Water Act, and CERCLA. (25) In 2007, President Bush signed the Energy Independence and Security Act (EISA), which had the goal of improving the energy performance of the federal government and moving the United States towards stronger energy security. (26) During these decades of environmental lawmaking, no federal laws have been created that directly regulate fracking. (27)

      3. State Environmental Regulations

        1. Local Moratoria and Bans in Colorado

          Since local governments traditionally have land use and zoning powers, many municipalities have taken local measures in attempt to regulate fracking. (28) In 2012, the City of Longmont, Colorado voted to prohibit fracking within their jurisdiction. (29) A year later, four other communities in Colorado, namely, Boulder, Broomfield, Lafayette, and Fort Collins, approved fracking bans in their towns. (30) In response to these regulations, gas industry groups sued the municipalities on the grounds that the state has implied preemption. (31)

        2. Local Fracking Bans in New York State

          In 2011, several municipalities in New York State took local action to either temporarily or permanently ban fracking within their jurisdiction. (32) New York sits atop the Marcellus Shale, a natural gas formation that spans from the Catskill Mountains in New York through Pennsylvania, Ohio, and West Virginia. (33) The Towns of Dryden, NY and Middlefield, NY prohibited fracking through their home-rule municipality zoning powers. (34) Consequently, gas companies owning land in both towns brought lawsuits seeks to get the local ordinances overturned. (35)

    2. Fracking in Europe

      Similar to the goals of the United States, the European Union (E.U.) also aims to be energy independent. (36) Due to unreliable relations with Russia, a large oil and natural gas supplier, it is desirable for the European Union to establish energy security. (37) Therefore, when fracking technology became a feasible means of extracting natural gas, many European nations were eager to exploit their resources. (38) Poland, for example, has one of the largest shale reserves in Europe and was largely supportive of fracking and eager to begin. (39) Beyond energy security, the economic benefits of fracking were particularly appealing. (40)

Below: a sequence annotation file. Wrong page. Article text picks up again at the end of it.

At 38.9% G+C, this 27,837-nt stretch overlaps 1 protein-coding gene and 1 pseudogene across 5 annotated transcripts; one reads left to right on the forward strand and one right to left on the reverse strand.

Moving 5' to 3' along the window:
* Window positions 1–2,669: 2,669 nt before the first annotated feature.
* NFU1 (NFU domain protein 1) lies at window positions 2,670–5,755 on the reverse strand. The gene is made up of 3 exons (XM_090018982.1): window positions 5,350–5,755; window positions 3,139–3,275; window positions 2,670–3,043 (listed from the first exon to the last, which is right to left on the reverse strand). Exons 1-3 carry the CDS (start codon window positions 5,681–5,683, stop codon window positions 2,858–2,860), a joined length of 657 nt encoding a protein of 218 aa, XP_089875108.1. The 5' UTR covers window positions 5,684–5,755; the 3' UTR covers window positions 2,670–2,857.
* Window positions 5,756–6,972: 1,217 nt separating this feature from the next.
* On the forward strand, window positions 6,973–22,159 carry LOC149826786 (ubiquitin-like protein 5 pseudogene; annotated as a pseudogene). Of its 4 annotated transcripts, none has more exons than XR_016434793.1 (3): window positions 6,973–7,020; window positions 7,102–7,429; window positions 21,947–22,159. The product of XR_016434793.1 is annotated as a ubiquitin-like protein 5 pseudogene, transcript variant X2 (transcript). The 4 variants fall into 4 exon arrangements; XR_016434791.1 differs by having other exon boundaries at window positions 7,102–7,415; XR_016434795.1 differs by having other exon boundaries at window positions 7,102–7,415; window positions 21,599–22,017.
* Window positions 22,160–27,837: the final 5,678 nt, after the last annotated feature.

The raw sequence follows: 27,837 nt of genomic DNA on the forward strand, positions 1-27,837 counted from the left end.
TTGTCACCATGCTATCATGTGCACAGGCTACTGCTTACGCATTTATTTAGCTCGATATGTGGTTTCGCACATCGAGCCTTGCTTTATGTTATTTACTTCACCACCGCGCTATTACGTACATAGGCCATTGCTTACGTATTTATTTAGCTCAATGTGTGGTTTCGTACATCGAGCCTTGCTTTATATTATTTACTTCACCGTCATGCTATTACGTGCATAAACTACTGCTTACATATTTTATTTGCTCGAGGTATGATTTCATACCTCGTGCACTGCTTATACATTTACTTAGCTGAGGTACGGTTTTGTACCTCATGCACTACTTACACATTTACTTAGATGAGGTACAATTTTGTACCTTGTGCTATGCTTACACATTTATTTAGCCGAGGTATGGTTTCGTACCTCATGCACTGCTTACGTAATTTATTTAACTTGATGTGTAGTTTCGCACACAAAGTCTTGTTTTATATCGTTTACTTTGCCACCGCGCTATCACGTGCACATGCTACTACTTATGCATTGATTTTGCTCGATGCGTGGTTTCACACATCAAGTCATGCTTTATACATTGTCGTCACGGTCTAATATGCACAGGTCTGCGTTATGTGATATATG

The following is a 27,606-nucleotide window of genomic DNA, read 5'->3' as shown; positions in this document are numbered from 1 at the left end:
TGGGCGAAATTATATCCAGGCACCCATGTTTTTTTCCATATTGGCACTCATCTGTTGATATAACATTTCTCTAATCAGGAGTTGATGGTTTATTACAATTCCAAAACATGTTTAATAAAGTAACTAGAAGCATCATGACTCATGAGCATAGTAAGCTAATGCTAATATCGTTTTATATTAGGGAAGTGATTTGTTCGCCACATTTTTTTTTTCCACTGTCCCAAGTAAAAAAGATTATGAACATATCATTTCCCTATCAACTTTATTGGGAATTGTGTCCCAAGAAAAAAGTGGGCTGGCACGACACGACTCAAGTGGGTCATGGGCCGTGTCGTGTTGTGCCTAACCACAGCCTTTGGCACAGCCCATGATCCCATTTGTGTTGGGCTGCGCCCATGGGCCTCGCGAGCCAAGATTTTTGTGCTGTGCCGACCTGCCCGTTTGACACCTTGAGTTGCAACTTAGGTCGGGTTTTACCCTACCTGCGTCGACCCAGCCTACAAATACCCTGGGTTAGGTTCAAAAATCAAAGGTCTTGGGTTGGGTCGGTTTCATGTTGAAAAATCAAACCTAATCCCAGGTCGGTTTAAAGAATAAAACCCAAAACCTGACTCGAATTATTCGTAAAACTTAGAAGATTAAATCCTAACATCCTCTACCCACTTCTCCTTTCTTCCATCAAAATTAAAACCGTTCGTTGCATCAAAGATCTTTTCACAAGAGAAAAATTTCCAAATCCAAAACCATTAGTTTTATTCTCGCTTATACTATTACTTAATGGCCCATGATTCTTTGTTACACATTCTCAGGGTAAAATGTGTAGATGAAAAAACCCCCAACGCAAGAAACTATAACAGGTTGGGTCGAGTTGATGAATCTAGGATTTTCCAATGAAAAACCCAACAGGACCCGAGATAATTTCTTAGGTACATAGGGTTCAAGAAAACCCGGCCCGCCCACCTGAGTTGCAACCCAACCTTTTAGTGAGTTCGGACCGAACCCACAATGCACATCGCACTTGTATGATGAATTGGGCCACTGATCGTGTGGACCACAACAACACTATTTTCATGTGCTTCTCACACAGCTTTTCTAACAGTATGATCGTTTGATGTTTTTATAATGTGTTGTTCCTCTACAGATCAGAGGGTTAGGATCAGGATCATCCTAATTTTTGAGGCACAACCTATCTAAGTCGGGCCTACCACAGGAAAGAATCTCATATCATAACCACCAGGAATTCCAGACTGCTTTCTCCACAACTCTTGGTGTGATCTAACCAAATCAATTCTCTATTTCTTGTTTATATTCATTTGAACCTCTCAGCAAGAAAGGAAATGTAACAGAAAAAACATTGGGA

On the other hand, many European nations--such as France and Bulgaria--were threatened by the concept of fracking and almost immediately enacted moratoria on fracking in their countries. (41) Looking at the United States as a model, these nations feared detrimental environmental impacts, such as the amount of water needed for fracking and the subsequent management of the toxic wastewater after a well is fracked. (42) Other environmental concerns, such as air and land pollution, were also contested in the fracking debate. (43)

      1. Fracking Origins in the United Kingdom

        Natural gas production has strong roots in the United Kingdom. (44) After the 1979 oil crisis, the United Kingdom began to domestically produce oil and gas. (45) In 2011, however, fracking operations in the United Kingdom were halted due to an earthquake. (46) Although one British energy firm agreed that the earth tremors were most likely due to fracking in the area, they argued that it was a rare instance and "unlikely to occur again." (47) British Prime Minister David Cameron promoted fracking for its potential to create jobs and stabilize Britain's economy. (48) Since 1970, the United Kingdom's natural gas production has fluctuated, mostly decreasing overtime, whereas imports have grown substantially. (49)